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Combining Obedience & Aggression Phases

Dr. Stephen Mackenzie PhD.

Sometimes when we are forced to deal with a large number of details, we lose track of the overall concepts which govern them. I believe this may be happening to many of us in the obedience and aggression phases of K-9 training. In basic training, the two phases are often separated so that learning will occur faster. Many people continue this separation after basic school, probably out of habit. It is not unusual for training days to be split up into tracking (early in the morning), then obedience later, followed by aggression and control still later. While this may a useful method during initial training, it certainly sends mixed signals to experienced dogs. It teaches the concept that obedience and aggression are separate items, which do not have to be performed together. This may suffice for some sport dogs, but as we all know, this is not reality for street dogs. On the street, there is no separation between phases - obedience and aggression must be performed at the same time. Unfortunately, the way we teach and maintain these phases encourages the dog to think that they are different skills with little connection to each other. It is simple to find dogs which will perform certification level obedience when they receive signals indicating that this is the "obedience phase", and yet cannot perform the same maneuvers correctly when they receive signals indicating that this is the "aggression phase". Many of these signals come from the handlers, some of which have different expectations of the dog depending upon which phase they are in. This separation of phases and the different expectations create confusion in the dog's mind and are clearly not the best we can do for them. 

What is needed are training techniques and patterns which teach the concept that obedience and aggression are never separate skills, but always performed together. In other words, obedience is never out of session. That way the dog will always be responsive to obedience commands, but we can choose not to use them at times when we want the dog to focus on something other than the handler.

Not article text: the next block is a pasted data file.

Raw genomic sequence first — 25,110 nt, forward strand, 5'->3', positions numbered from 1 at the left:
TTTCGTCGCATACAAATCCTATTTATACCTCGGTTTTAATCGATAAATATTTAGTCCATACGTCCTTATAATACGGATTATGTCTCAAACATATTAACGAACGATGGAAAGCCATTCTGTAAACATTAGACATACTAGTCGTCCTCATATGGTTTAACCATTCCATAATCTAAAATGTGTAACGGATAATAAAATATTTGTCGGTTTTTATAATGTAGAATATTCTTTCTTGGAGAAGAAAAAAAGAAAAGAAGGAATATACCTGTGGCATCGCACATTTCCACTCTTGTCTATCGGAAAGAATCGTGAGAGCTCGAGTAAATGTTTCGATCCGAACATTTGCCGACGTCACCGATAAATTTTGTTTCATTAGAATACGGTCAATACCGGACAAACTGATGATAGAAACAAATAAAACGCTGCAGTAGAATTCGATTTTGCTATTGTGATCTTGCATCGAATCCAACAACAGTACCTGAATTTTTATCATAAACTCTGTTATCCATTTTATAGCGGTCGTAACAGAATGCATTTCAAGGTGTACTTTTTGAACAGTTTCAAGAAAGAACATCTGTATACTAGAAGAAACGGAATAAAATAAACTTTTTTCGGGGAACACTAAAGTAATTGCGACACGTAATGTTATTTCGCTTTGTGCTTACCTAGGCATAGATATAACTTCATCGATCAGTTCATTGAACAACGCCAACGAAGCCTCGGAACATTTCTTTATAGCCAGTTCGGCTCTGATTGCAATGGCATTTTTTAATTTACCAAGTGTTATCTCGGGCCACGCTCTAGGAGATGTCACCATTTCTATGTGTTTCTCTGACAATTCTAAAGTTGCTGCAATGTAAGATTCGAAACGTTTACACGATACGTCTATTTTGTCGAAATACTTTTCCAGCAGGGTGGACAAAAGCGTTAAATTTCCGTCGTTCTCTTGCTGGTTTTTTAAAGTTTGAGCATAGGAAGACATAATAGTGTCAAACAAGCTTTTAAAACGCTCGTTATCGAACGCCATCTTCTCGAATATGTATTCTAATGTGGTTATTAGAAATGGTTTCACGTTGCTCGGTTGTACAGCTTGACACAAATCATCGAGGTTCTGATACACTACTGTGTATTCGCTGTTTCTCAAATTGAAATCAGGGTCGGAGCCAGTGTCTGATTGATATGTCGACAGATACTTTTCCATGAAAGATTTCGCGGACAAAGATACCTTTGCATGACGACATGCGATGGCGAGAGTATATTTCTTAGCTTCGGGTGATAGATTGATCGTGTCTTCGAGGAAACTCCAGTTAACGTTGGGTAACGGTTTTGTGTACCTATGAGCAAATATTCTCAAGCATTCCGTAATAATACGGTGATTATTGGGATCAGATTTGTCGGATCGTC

A good start is to have a decoy present during obedience training. If the handler continues to have the same expectations of the dog, this teaches it not to be a raving lunatic simply because a potential aggressor is present. This is better than nothing, but does not combine the two phases since no aggression is required during the sequence. Other units incorporate tactical obedience into their aggression phases. This is also a good start, but tactical obedience often does not reflect the entire spectrum of obedience. This again insinuates to the dog that only a portion of obedience is required in difficult situations. Hence the two phases are not completely merged. 

A better approach would be to keep tactical obedience and also devise a set of routines where every maneuver in regular obedience is present in some combination with every maneuver in aggression. The two phases would have to be performed in the same set of routines. Training for such a combination would teach the dog that no separation exists between the two phases. This may be difficult to accomplish, but it encourages the type of thinking the dog needs on the street. Good obedience should not interfere with a good dog's focus on the suspect. If it does, you may want to check on the quality of your obedience training. 

Combining the phases of obedience and aggression should lead to three things. 1) You should have much less trouble with aggression control, 2) your training should become more realistic, and 3) better voice control should allow you to stay under cover in bad situations. It's worth a try.

Stephen A. Mackenzie, Ph.D., is a professor of animal science at the State University of New York and a canine trainer for the Schoharie County (N.Y.) Sheriff's Department.

 

 

 

 

 

 

 

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